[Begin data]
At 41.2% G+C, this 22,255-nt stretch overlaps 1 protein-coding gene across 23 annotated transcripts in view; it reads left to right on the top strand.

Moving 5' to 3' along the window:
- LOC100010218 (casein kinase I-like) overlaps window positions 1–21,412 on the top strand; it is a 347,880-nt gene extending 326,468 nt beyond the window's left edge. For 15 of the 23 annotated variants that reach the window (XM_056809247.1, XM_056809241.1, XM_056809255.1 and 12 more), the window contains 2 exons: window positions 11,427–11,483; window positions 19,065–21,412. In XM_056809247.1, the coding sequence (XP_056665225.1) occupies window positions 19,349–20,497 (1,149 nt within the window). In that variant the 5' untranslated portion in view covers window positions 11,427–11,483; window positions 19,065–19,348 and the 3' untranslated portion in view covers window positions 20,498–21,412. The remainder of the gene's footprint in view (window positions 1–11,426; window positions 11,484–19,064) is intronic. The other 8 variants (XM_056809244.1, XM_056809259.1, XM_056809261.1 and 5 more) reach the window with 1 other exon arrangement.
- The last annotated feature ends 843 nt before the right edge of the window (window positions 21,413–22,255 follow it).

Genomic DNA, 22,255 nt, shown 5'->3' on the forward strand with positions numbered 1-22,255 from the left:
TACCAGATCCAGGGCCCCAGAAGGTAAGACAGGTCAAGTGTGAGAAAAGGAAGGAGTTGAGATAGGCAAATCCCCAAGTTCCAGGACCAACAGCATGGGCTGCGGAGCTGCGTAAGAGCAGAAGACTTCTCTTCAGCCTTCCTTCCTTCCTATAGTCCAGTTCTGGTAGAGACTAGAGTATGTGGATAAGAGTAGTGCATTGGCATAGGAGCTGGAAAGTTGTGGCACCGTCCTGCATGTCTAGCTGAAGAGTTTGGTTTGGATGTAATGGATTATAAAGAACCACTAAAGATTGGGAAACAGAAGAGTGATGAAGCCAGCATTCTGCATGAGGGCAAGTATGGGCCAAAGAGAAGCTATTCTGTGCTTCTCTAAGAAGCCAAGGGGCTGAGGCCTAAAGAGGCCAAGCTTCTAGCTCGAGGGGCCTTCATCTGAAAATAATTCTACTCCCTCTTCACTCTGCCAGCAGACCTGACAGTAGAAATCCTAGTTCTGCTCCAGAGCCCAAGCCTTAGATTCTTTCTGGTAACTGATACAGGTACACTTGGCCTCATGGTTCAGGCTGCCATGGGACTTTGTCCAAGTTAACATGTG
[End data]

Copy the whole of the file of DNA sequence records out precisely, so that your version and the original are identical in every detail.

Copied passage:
At 41.2% G+C, this 22,255-nt stretch overlaps 1 protein-coding gene across 23 annotated transcripts in view; it reads left to right on the top strand.

Moving 5' to 3' along the window:
- LOC100010218 (casein kinase I-like) overlaps window positions 1–21,412 on the top strand; it is a 347,880-nt gene extending 326,468 nt beyond the window's left edge. For 15 of the 23 annotated variants that reach the window (XM_056809247.1, XM_056809241.1, XM_056809255.1 and 12 more), the window contains 2 exons: window positions 11,427–11,483; window positions 19,065–21,412. In XM_056809247.1, the coding sequence (XP_056665225.1) occupies window positions 19,349–20,497 (1,149 nt within the window). In that variant the 5' untranslated portion in view covers window positions 11,427–11,483; window positions 19,065–19,348 and the 3' untranslated portion in view covers window positions 20,498–21,412. The remainder of the gene's footprint in view (window positions 1–11,426; window positions 11,484–19,064) is intronic. The other 8 variants (XM_056809244.1, XM_056809259.1, XM_056809261.1 and 5 more) reach the window with 1 other exon arrangement.
- The last annotated feature ends 843 nt before the right edge of the window (window positions 21,413–22,255 follow it).

Genomic DNA, 22,255 nt, shown 5'->3' on the forward strand with positions numbered 1-22,255 from the left:
TACCAGATCCAGGGCCCCAGAAGGTAAGACAGGTCAAGTGTGAGAAAAGGAAGGAGTTGAGATAGGCAAATCCCCAAGTTCCAGGACCAACAGCATGGGCTGCGGAGCTGCGTAAGAGCAGAAGACTTCTCTTCAGCCTTCCTTCCTTCCTATAGTCCAGTTCTGGTAGAGACTAGAGTATGTGGATAAGAGTAGTGCATTGGCATAGGAGCTGGAAAGTTGTGGCACCGTCCTGCATGTCTAGCTGAAGAGTTTGGTTTGGATGTAATGGATTATAAAGAACCACTAAAGATTGGGAAACAGAAGAGTGATGAAGCCAGCATTCTGCATGAGGGCAAGTATGGGCCAAAGAGAAGCTATTCTGTGCTTCTCTAAGAAGCCAAGGGGCTGAGGCCTAAAGAGGCCAAGCTTCTAGCTCGAGGGGCCTTCATCTGAAAATAATTCTACTCCCTCTTCACTCTGCCAGCAGACCTGACAGTAGAAATCCTAGTTCTGCTCCAGAGCCCAAGCCTTAGATTCTTTCTGGTAACTGATACAGGTACACTTGGCCTCATGGTTCAGGCTGCCATGGGACTTTGTCCAAGTTAACATGTG